Methods and Materials

This study was approved by the local ethics committee / Institutional Review Board (IRB) (Medizinische Fakultät Mannheim, Medizinische Ethik-Kommission II) (2015-859R-MA). Written informed consent was given by the participants for retrospective anonymized analyses. In addition, the patient information was anonymized and de-identified before analysis.

Patient population and positioning based on kV CBCT

The data from 443 unselected patients treated in our institution between January 2013 and March 2014 with the following treatment sites were analyzed: prostate, prostate bed, cervix, rectum, anal, head and neck, brain and mediastinum. Prior to the treatment session a kV CBCT was performed for all patients at the treatment machine (Elekta, Sweden) in treatment position. The localization CBCT was matched with the original planning CT using bone matching and/or soft tissue-grey value matching followed by a manual correction if appropriate. The positioning correction vectors were calculated after the whole matching procedure including automated and manual user matching. and a translational isocenter correction by shifting the treatment couch was carried out.

Data analysis

The positioning translational vectors of each treatment session were collected from the record and verify system (Mosaiq 2.5, Elekta, Sweden) resulting in a total of 9504 kV CBCTs. The data for each treatment site is shown in detail in Table 1. For each patient data set the individual average and standard deviation were calculated. Besides the total average the standard deviation, minimum and maximum value for each treatment site were computed. Additionally, the overall mean error (M), systematic error (Σ) and random error (σ) were determined according to van Herk’s formalism: M is defined as the mean of all individual means, Σ corresponds to the standard deviation of all individual means, and σ is calculated through the root mean square of the individual standard deviations of all patients [6]. For prostate, prostate bed, head and neck, brain and mediastinum, in which the kV CBCTs were realized on a daily basis, the calculations were carried out also for the first 5 sessions. For cervix, rectum and anal the CBCT in our institution were done only once a week. Therefore, this first 5 fraction analysis was not performed for these treatment sites. Finally, a CTV-to-PTV margin expansion (if no image guidance system was used) was computed using van Herk’s equation (2.5Σ + 0.7σ).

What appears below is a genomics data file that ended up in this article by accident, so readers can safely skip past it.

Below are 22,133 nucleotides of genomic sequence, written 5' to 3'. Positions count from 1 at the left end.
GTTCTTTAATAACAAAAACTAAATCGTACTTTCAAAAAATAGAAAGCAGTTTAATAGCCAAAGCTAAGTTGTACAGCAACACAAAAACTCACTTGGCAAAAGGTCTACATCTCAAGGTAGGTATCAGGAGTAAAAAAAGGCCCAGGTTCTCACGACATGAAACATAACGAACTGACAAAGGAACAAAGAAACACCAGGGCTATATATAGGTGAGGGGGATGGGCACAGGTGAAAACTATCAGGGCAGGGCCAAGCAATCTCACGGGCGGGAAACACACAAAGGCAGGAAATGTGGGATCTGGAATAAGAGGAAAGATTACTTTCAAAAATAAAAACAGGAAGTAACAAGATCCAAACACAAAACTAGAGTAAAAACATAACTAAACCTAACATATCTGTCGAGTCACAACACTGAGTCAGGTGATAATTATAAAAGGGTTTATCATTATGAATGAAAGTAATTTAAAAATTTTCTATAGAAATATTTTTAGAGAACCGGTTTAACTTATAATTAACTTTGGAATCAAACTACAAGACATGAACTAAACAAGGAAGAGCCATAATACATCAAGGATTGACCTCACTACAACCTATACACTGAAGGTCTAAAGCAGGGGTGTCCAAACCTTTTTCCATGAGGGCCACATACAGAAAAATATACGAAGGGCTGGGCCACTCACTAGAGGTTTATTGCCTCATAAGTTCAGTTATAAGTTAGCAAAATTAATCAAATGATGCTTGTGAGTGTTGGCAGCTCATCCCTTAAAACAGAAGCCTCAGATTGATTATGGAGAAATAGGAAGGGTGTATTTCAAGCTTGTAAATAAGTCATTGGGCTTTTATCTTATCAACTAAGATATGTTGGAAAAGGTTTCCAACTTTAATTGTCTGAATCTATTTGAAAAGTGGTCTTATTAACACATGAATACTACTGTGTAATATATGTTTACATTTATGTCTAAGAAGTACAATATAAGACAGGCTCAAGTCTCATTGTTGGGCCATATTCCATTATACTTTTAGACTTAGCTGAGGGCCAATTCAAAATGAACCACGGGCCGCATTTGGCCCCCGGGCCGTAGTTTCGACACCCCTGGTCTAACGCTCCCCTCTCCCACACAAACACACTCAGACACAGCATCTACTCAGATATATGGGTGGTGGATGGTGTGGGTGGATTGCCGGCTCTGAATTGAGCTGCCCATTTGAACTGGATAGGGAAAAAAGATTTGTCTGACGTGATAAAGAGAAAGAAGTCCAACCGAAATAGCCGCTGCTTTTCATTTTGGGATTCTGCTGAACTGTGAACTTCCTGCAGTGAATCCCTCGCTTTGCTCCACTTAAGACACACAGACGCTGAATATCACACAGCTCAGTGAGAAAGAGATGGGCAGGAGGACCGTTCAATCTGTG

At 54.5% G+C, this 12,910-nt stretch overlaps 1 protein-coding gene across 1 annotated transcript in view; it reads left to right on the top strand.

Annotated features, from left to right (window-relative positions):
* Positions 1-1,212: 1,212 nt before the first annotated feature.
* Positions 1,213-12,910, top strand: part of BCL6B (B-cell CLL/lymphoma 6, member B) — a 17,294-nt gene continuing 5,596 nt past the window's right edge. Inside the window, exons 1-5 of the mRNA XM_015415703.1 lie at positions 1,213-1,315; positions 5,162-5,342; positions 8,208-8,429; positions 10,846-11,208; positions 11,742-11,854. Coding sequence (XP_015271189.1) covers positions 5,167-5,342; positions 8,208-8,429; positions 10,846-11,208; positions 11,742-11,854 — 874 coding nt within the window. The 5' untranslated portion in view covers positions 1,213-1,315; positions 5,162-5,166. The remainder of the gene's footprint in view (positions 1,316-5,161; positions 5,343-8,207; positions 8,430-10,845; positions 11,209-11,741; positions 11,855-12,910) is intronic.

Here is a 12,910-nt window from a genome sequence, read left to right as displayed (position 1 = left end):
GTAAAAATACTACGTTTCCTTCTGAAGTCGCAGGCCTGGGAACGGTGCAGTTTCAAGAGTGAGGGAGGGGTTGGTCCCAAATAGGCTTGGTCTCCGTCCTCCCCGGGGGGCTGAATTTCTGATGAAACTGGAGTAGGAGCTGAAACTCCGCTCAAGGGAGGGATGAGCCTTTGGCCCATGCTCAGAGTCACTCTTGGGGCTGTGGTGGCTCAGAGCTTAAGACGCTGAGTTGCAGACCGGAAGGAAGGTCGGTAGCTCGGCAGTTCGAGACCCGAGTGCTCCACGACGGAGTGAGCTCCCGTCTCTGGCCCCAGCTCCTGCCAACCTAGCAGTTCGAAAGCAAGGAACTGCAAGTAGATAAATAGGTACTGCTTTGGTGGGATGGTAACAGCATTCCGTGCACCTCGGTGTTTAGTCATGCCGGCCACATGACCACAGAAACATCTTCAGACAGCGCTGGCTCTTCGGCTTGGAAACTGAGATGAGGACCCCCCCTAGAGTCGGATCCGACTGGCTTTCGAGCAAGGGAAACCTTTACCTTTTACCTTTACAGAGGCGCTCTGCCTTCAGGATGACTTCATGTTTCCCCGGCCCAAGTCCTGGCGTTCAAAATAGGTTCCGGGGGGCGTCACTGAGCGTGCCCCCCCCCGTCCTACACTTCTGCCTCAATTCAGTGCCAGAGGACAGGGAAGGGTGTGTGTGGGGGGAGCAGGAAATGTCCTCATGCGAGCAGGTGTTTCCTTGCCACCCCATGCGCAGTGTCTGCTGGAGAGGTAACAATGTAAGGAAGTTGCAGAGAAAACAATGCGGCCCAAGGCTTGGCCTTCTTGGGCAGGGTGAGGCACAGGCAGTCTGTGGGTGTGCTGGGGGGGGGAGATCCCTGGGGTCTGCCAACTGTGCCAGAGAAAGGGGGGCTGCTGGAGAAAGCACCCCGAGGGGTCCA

Results

The average shifts and standard deviations for all the treatment sites in all three directions are shown in Fig 1.

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Fig 1. Average shifts and standard deviations for treatment sites in superior-inferior (SI), left-right (L-R) and anterior-posterior (A-P) direction.

https://doi.org/10.1371/journal.pone.0150326.g001

The results of M, Σ and σ in all three directions are presented in Table 2 followed by a comparison with the results found in the literature [721]. For the systematic error, the largest value could be found in mediastinum on the three directions, whereas the smallest values were found in brain. For random error, the largest value was found for anal in the L-R direction (5.1mm), whereas the smallest values were also found in brain. In overall, the values were smaller than 5mm with a mean (SD) of 2.1 (0.7), 2.1 (0.5) and 2.5 (0.8)mm for the systematic error and 2.9 (0.9), 3.3 (1.2) and 3.2 (1.2)mm for the random error in superior–inferior (S-I), left-right (L-R) and anterior-posterior (A-P) direction, respectively.

thumbnail
Table 2. Overall mean (M), systematic (Σ) and random setup errors (σ) / comparison with published data.

https://doi.org/10.1371/journal.pone.0150326.t002

A comparison of the overall treatment and the first 5 sessions is shown in Table 3. It can be seen that the differences are smaller than 1mm. The largest differences were found in the systematic error in prostate (S-I direction) and prostate bed (L-R direction) with a value of 0.9mm. For the random error the largest value was found also in S-I direction of prostate (0.5mm).

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Table 3. Systematic and random setup errors for the total and first 5 sessions.

https://doi.org/10.1371/journal.pone.0150326.t003

For each treatment site the calculated CTV-to-PTV expansion values for the overall sessions are presented in Table 4. The largest values could be found for mediastinum and the smallest for brain. These results were expected because of the values of systematic and random errors computed previously.

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Table 4. Calculated clinical target volume (CTV) to planning target volume (PTV) margin expansion.